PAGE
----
|Volume 25 Number 5 May 2023
The Bible opens with the account of creation in Genesis 1. We are told that God made all of the land animals on day six (Genesis 1:24-25). God showed His creative power and genius by how and what He created. We look at the animals that exist and our world, and we are reminded of the amazing power of God. Animals should be observed because of the appreciation we gain for the aesthetic detail God provided in the world. Still, animals can teach us other lessons. God used the animal world throughout Scripture to teach His people important lessons.
A fish swallowed Jonah to humble him and change his heart (Jonah 2:1-10). The plague of frogs was used to teach Pharaoh that there was a power higher than him, and he needed to submit (Exodus 8:5-15). Jesus pointed to the birds of the air so His hearers would know there was no reason to fret and worry about their daily provisions because God provides (Matthew 6:26-27).
One of the animals appearing most frequently in Scripture is the donkey. The word appears in both the Old and New testaments more than 100 times. Some of the mentions of donkeys are incidental and tell us about how much property someone possessed (Genesis 12:16). Other times, they were mentioned as the spoil of a town was cataloged (Numbers 31:34). Yet, if we read the Bible closely enough, we will see various scenes in Scripture connected to donkeys that teach us eternal lessons we should keep close to our hearts. Here are a few famous donkeys in Scripture that we should note.
The Talking Donkey: Numbers 22
The talking donkey of Numbers 22 may be the most famous donkey or animal in the entire Bible. Long before movies like Dr. Doolittle, which fictionally portrayed animals with the supernatural ability to communicate, the Bible provided us with the true account of what God was able to do. Balaam was a prophet from Moab who was hired by Balak to curse God’s people. Balaam initially refused to go along with the plan to curse God’s people, and he rejected the offers and gifts sent to persuade him (Numbers 22:2-14). He spoke boldly of refusing to go beyond the Word of the Lord (Numbers 22:18). However, as the offers and gestures intensified, Balaam eventually caved in and went to do what God had forbidden.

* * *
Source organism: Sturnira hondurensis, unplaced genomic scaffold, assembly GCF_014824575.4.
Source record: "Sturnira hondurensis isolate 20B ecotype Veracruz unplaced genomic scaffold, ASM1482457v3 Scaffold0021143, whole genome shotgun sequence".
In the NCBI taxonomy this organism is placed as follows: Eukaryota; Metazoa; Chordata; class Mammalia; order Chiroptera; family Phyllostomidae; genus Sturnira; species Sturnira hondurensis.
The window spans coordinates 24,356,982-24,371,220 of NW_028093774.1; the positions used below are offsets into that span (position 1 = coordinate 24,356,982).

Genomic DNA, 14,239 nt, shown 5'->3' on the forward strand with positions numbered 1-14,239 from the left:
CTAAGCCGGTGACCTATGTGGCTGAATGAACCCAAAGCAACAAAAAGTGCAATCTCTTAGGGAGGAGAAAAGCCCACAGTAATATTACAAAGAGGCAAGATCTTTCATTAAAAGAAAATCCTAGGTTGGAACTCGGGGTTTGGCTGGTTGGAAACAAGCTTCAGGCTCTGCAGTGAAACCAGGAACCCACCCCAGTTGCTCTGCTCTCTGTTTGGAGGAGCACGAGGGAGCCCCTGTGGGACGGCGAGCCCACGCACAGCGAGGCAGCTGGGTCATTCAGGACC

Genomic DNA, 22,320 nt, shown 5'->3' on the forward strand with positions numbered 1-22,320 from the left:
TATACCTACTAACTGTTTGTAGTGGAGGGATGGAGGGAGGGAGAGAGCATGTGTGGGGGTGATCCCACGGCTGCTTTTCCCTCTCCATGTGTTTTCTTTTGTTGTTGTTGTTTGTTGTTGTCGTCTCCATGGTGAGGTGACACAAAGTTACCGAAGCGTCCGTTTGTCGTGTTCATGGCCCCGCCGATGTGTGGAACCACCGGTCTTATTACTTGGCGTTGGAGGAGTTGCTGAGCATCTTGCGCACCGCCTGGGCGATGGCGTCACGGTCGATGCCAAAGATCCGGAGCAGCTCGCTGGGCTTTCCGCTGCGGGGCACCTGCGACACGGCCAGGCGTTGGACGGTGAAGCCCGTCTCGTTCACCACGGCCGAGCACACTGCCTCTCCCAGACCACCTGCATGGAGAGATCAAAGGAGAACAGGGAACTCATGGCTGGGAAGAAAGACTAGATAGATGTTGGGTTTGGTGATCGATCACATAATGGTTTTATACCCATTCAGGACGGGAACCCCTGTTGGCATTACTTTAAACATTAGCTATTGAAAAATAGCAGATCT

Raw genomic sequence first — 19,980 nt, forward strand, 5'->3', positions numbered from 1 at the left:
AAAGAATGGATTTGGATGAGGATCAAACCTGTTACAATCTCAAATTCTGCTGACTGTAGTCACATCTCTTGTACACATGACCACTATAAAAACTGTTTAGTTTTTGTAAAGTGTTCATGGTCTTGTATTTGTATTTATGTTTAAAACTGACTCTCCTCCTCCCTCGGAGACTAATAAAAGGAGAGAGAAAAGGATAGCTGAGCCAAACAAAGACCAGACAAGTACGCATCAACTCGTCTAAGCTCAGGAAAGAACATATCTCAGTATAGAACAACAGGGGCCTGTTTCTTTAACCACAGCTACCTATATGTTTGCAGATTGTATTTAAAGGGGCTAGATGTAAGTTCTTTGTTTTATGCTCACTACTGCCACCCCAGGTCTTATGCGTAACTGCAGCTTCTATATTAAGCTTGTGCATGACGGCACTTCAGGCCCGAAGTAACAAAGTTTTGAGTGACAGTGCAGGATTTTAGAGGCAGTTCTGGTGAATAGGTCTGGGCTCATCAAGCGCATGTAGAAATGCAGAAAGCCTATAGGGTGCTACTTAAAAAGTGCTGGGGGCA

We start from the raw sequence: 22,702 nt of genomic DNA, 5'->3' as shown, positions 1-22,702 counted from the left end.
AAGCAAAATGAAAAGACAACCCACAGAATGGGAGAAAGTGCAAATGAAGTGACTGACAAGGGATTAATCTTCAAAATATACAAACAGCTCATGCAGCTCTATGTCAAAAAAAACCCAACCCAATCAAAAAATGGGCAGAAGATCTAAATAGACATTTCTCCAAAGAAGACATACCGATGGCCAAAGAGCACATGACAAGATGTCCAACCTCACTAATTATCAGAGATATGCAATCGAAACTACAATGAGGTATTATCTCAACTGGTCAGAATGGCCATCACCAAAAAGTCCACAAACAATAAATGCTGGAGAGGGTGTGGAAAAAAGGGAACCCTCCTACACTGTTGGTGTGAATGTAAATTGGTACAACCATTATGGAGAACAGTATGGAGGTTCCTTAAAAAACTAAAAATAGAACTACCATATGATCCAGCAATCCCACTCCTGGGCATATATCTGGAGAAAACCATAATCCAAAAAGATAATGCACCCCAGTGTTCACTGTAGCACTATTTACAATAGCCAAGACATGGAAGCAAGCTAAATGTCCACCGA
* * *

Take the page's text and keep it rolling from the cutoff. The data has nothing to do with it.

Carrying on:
On his way to disobey God, God caused his donkey to see an angel that was blocking their pathway (Numbers 22:22-23). The donkey could see the angel, but Balaam could not, and he beat the donkey in order to get the donkey to charge ahead and do what he wanted. The donkey eventually spoke to Balaam and rebuked him for his abuse and foolish decision-making (Numbers 22:24-28). The Lord allowed the donkey to speak to teach Balaam a lesson (Numbers 22:28). God opened Balaam’s eyes and asked him why he took his frustration out on the donkey when the donkey was actually saving his life (Numbers 22:31-34). This scene of the talking donkey was not put in Scripture for comic relief. God showed that sometimes a heart is so hard that nothing will change the way a person is going (Matthew 13:14-15; Acts 7:51). Sometimes, drastic measures are needed to awaken us to our own foolishness. We are often angry at others when the fault lies with us (James 1:13-15).
The Providential Donkey: 1 Samuel 9